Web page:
Al-Ahram Weekly On-line
21 - 27 December 2000
Issue No.513
Published in Cairo by AL-AHRAM established in 1875 Current issue | Previous issue | Site map

In need of a jolt

By Sherine Abdel-Razek

As the market continued to plod along this week, daily transactions dipped below the daily average for the last year. A steady decline in the volume of trade has been evident over the past three weeks, having started at LE652 million then falling to LE323.8 million to drop to LE279.9 million last week.

Virtually all of the most actively traded companies ended the week in the losers camp and the Capital Market Authority's index declined by 0.92. MobiNil maintained its position as market leader with transactions accounting for 21 per cent of overall market activity. It was one of the few popular stocks ending the week with slight gains at LE81.81 compared to LE81.61 at which it began the trading week.

Media Production City (MPC) and Orascom Telecom (OT) dropped in value during the week, in spite of having both made the news. MPC announced that it was examining the possibility of a partnership with the newly formed Arab Company for Arts and Publishing, which will engage in publishing, film production and distribution and cinema ownership. MPC also signed a marketing agreement with its major shareholder, the Radio and Television Union, to promote DVDs to be produced by the union in return for 40 per cent of sales revenues. With LE5.4 million worth of its shares traded during the week, MPC stock settled at LE20.55.

Likewise, OT's announcement that it would establish a new provider for telecommunications in Syria did not prevent a loss of LE0.54 per share to close at LE59.8.

Bucking the trend, however, was Chipsy Food Industries which recorded a 27 per cent increase during the week to close at LE6.98. The share jumped to reach the 5 per cent ceiling on daily price movements throughout the week. Chipsy Food Industries, which was listed on the market in June of last year, has already unveiled a plan to expand locally and regionally, saying that it is discussing a merger with another food industries company whose name it did not disclose. The outcome of these negotiations will be announced within the next two weeks.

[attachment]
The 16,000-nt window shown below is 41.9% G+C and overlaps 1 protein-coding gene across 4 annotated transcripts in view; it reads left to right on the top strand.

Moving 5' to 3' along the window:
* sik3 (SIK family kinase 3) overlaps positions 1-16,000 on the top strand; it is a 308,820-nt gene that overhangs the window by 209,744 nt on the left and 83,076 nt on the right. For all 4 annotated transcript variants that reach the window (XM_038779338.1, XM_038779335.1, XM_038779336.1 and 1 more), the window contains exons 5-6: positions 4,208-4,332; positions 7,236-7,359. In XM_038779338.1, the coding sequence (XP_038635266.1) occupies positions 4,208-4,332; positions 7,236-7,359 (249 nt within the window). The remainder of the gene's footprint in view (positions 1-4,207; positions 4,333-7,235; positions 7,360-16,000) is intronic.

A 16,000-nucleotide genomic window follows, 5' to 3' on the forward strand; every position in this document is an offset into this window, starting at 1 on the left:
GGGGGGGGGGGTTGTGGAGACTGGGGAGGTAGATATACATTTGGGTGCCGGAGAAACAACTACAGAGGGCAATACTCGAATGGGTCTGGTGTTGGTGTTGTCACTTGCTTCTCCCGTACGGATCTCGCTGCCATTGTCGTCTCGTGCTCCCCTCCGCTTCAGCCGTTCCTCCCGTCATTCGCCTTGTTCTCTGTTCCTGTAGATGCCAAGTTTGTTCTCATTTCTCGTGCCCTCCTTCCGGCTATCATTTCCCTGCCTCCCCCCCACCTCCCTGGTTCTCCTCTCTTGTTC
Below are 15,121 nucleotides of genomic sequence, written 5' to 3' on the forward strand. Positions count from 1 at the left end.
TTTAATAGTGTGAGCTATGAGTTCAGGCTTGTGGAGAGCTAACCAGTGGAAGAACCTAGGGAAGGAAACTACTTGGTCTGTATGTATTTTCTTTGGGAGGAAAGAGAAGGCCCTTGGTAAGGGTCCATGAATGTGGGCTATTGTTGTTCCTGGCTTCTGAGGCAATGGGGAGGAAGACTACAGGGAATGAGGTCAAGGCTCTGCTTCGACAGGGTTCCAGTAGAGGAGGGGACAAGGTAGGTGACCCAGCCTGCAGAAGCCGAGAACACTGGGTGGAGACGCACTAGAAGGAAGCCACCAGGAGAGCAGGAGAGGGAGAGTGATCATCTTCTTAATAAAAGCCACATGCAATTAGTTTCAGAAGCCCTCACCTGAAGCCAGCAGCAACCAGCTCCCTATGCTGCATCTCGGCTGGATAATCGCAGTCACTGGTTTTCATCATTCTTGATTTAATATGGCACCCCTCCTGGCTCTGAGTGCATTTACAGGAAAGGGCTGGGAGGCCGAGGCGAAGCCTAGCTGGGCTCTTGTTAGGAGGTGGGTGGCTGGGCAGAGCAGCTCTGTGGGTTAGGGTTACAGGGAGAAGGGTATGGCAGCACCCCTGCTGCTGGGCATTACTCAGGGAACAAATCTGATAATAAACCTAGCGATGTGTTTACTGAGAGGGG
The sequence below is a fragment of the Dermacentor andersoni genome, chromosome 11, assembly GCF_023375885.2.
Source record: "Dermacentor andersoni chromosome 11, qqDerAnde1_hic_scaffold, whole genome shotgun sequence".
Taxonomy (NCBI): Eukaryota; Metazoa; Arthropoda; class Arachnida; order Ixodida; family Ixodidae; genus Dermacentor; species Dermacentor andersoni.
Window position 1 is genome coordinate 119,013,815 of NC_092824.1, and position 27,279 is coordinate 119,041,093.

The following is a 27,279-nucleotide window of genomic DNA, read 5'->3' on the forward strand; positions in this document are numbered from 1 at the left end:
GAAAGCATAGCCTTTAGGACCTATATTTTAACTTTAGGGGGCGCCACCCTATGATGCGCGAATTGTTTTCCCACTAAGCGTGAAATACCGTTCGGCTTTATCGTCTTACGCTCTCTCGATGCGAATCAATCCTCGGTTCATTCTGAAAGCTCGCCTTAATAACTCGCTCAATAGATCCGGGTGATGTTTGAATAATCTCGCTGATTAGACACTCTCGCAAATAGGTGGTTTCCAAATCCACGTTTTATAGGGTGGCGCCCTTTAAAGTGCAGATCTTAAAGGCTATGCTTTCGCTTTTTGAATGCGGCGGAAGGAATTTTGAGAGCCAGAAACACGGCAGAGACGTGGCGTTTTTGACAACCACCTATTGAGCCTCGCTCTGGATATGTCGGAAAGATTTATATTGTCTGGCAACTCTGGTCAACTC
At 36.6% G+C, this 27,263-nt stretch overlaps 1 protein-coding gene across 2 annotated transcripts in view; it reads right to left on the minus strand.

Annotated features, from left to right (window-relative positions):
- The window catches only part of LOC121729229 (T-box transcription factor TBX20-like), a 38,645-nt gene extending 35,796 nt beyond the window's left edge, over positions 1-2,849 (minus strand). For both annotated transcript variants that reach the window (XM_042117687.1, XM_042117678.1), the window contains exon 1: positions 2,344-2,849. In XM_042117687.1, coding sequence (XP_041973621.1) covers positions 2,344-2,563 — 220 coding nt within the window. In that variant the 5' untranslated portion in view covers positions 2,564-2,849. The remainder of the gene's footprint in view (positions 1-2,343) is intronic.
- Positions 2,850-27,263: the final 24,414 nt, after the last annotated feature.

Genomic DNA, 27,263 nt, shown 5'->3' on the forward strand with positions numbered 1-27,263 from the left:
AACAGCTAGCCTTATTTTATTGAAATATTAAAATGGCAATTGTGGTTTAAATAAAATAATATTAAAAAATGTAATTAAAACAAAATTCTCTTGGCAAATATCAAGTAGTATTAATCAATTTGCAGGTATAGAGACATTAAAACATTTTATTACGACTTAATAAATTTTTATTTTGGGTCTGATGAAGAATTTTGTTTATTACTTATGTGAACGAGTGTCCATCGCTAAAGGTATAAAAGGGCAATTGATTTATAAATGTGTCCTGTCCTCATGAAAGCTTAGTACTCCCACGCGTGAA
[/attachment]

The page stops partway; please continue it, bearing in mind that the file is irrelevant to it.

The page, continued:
A damper was put on the banking sector with the release of Moody's Investors Service annual report on Egypt's banks. The report stated that the liquidity problem in this sector has not been fully resolved despite recent interventions by the Central Bank. The persistence of this problem means that banks may see their credit ratings downgraded, the report stated.

Moody's suggested that the deterioration of the credit-offering system increased banks' risk of insolvency. "Risks were especially high as banks went into the cycle with high credit expansion rates, while the ensuing liquidity shortages starved businesses of working capital and led to several companies showing signs of distress," said the report posted on the Moody's Web site. "Although we believe the operating environment for banks has deteriorated, to date we have not made any changes in the Egyptian banks' financial strength ratings. However, unless there are improvements in both the economy and the banking system, negative pressure on the ratings will increase."

Moody's rates seven Egyptian banks, including the four public sector banks and the Commercial International Bank, Misr International Bank and Egyptian American Bank.

The report caused little reaction in the banking sector. EFG-Hermes, in one of its daily reports, said that the Moody's report only mentions factors that have already had a clear impact on the market.

Following the posting of this report, the performance of stock for Egyptian banks was static. The exception was the Egyptian American Bank (EAB), which continued to decline in reaction to the release of its quarterly earnings. EAB registered a 35 per cent decrease in its profits for the nine-month period ending in September compared to the corresponding period the previous year. Its profits for the first three quarters of 2000 came to LE53.9 million.

As foreign investors seem to be losing patience with the stock exchange's recent uninspiring performance, hopes that the market would recover before the end of the year are dwindling. With selling orders assessed at approximately LE30 million compared to LE26.7 million in purchase orders, foreign investors were net sellers. However, some market-watchers are predicting a recovery once Ramadan is over and the New Year has begun based on the information in an EFG-Hermes daily report that some undervalued stocks have been heavily oversold.

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